Based on a review of interest rate activity over the last six years ending with 2014, an increase in the net interest rate for the year has occurred just once. The year 2015, like 2013, changes the history to two years in the last seven years in which interest rates increased, resulting in lower pension liabilities. The Milliman 100 discount rates climbed 38 basis points to 4.22% at the end of 2015 from 3.84% at the end of 2014.
The asset performance for 2015 was dismal: Investment returns were 1.15% for the year, well under the annual asset return expectation of 7.3%.
The result was a funded status improvement of $35 billion at the end of 2015 when compared to the end of 2014. The year-end 2015 funded ratio was 82.7%, up from 81.5% at the end of 2014. But the 2015 funded ratio still trails the year-end high point over the last seven years of 88.3% at the end of 2013.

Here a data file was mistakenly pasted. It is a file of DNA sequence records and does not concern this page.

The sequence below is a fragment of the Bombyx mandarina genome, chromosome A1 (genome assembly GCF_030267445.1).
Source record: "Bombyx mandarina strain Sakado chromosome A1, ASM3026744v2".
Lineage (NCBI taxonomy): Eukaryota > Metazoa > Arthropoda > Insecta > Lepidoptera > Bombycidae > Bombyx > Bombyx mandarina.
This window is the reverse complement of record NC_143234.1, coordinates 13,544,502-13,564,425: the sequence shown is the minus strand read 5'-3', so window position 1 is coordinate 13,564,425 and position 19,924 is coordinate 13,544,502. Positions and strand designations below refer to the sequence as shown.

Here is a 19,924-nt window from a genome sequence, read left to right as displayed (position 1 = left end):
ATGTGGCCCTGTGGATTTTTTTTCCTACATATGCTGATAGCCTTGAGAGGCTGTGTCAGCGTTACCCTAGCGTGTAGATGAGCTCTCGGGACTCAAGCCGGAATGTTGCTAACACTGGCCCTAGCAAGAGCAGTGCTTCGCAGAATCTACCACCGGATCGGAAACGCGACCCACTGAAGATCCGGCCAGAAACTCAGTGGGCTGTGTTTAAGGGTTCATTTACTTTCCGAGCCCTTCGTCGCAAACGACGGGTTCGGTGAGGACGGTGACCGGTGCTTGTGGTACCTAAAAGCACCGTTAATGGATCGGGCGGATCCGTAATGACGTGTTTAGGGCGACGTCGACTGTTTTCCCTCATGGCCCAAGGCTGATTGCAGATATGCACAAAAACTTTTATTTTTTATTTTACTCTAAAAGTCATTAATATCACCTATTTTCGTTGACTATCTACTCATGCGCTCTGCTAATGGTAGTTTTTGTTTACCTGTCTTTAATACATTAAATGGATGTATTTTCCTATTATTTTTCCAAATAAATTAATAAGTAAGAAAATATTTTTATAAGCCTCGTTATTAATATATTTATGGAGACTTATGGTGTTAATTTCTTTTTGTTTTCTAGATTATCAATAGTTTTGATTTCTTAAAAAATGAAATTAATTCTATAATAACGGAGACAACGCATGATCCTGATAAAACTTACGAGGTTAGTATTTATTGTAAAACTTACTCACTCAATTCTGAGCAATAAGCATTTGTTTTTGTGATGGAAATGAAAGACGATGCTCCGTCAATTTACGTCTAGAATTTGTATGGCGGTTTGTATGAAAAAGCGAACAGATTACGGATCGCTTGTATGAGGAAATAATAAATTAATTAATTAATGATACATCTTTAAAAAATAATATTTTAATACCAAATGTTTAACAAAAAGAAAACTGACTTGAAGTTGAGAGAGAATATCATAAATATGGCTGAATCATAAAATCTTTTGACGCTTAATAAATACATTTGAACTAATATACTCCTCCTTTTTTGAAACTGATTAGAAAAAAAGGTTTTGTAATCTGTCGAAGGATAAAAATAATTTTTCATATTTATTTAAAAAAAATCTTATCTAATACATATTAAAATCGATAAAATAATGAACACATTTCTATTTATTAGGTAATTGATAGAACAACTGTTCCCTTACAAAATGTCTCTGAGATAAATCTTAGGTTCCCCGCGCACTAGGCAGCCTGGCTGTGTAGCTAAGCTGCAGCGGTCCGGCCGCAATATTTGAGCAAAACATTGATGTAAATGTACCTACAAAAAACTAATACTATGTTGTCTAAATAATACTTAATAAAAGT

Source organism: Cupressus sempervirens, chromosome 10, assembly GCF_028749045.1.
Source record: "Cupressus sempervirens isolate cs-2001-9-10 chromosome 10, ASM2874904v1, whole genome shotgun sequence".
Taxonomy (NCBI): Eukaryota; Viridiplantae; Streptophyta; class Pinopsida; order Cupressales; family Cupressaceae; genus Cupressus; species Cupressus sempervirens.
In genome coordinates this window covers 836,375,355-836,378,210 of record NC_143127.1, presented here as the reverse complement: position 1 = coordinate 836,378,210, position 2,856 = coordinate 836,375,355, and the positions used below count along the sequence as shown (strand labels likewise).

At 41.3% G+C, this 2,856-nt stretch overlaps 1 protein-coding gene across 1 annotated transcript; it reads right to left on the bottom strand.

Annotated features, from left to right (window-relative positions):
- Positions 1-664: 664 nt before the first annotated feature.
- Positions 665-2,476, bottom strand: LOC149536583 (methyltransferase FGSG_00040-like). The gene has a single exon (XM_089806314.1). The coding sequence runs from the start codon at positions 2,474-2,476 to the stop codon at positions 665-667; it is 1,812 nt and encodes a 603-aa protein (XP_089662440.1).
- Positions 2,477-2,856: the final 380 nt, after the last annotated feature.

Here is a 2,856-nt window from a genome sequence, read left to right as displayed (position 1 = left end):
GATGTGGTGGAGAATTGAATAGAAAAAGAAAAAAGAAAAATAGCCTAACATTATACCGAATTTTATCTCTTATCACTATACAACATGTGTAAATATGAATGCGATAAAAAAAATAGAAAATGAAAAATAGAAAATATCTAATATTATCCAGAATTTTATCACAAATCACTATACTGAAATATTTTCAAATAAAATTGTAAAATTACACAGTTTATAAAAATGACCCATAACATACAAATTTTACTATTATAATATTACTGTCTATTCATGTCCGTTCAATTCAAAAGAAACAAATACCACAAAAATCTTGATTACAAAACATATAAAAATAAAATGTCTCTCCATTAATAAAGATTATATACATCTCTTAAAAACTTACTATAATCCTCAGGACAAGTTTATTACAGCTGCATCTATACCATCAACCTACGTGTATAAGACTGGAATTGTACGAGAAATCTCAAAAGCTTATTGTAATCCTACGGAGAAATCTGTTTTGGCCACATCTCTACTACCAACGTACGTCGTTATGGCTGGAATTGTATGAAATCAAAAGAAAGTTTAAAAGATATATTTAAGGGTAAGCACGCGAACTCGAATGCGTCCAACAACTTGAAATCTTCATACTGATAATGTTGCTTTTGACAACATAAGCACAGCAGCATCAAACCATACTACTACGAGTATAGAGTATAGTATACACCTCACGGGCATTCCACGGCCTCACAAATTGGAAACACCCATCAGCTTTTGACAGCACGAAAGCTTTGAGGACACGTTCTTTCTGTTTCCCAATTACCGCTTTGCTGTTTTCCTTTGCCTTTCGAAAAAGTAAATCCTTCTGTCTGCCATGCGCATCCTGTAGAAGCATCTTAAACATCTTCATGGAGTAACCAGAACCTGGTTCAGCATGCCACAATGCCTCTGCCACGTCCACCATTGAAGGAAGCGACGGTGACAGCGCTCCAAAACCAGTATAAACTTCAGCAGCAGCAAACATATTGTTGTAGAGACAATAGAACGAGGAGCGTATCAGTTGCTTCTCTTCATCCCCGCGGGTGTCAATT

The funded status increased by $35 billion during 2015 for the 100 largest corporate defined benefit pension plans as measured by the Milliman 100 Pension Funding Index (PFI). Higher interest rates were the dominant factor in the funded status improvement. While lower-than-expected investment returns produced a $45 billion loss, pension liabilities decreased by $80 billion.
During December, the funded status decreased by $7 billion. The deficit increased to $294 billion from a deficit of $287 billion at the end of November. The funded status drop for the month of December was due to negative investment returns of 0.93%. As of December 31, the funded ratio decreased to 82.7% from 83.3% at the end of November.
December’s $18 billion decrease in market value brings the Milliman 100 PFI asset value to $1.410 trillion at year-end 2015. The projected benefit obligation (PBO) decreased by $11 billion during December, lowering the Milliman 100 PFI value to $1.705 trillion from $1.716 trillion at the end of November. The change resulted from an increase of six basis points in the monthly discount rate to 4.22% for December from 4.16% for November.